Saturday, April 10, 2010

  1. Traditional vs. Progressive Education
    Judgment- The Interpretation of Facts
    Education and Democracy
    Written By:Mehreen Saleem,Rachel Paul,Rehmat Valliani,SaniyaSultan Ali,Sarah Francis,Sonia Daniel

Traditional vs. Progressive Education
It is in human nature that they are inclined to think in terms of Either-Ors. Dewey suggested that when humans encounter practical situations, they realize that their notion of Either-Ors is not applicable in most of the situations.
The idea of Either-Or is also present in the history of educational theory. One idea proposes that education is development from within which focuses on the role psychology or natural endowment in the development of a person. Whereas, the other idea presents the role of sociology or external environment in human development and says that education is formation from without.
The above mentioned contrasting ideas of education take the form of traditional (Education is formation from without) and progressive (Education is development from within) education at present. According to Dewey, following are the characteristics of traditional education:
· The main aim of education is to prepare students for their future responsibilities.
· Bodies of information constitute the subject-matter of education in the form of books. Teaching is based on the imposition of that information from teacher to the students.
· Isolated skills and knowledge are taught by drills with a product oriented approach.
· Classroom environment is marked by external discipline, which means that strict standards and rules of conduct are developed.
· Education is based on static knowledge which does not respond to the needs of changing world.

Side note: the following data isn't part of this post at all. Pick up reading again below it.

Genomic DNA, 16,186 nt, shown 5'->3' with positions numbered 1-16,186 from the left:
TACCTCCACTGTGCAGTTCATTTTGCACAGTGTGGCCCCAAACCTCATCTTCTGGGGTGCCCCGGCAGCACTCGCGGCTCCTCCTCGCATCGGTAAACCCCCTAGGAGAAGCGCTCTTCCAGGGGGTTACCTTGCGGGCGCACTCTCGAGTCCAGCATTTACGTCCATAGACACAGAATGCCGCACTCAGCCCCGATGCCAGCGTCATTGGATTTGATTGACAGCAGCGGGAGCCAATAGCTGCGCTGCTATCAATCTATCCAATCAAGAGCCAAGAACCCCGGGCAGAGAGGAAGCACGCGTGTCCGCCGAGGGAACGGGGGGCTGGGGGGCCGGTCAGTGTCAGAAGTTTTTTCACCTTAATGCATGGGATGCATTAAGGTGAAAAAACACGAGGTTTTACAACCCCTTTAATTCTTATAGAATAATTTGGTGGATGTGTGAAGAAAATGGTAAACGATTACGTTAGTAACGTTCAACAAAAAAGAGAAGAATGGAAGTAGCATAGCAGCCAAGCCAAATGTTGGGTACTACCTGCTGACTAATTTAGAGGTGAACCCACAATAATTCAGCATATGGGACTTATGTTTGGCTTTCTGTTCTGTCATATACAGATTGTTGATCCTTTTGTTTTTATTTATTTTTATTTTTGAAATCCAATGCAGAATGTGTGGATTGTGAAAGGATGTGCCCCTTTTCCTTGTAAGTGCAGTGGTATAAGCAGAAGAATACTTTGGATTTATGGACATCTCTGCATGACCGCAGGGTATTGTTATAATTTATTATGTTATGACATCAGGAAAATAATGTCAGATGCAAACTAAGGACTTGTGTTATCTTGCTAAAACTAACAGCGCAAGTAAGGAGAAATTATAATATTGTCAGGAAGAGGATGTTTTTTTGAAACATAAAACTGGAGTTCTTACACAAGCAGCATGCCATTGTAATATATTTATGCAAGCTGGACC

On the contrary, the idea of progressive education is based on following characteristics:
· The main purpose of education is to facilitate students to make most of the opportunities of present life.
· Teaching is based on the principle of learning by doing and concepts are presented as a question to investigate.
· Integrated knowledge and skills are acquired by the students using various ways through process oriented approach.
· Classroom environment encourages students to participate freely.
· Education is based on dynamic knowledge which satisfies students changing needs.
Dewey believed in the reconciliation between two contradictory ideas of traditional and progressive education. For example, the belief that all genuine education comes through experience does not mean that all experiences are genuinely or equally educative. Some experiences are misleading. Everything depends on the quality of the experience which students have. Another example is when external authority is rejected, it does not follow that all authority should be rejected, but rather there is need to search for a more effective source of authority.
Reference:
Dewey, J. (1998). Experience and education (60th ed.). New York: Macmillan Company


Judgment- The Interpretation of Facts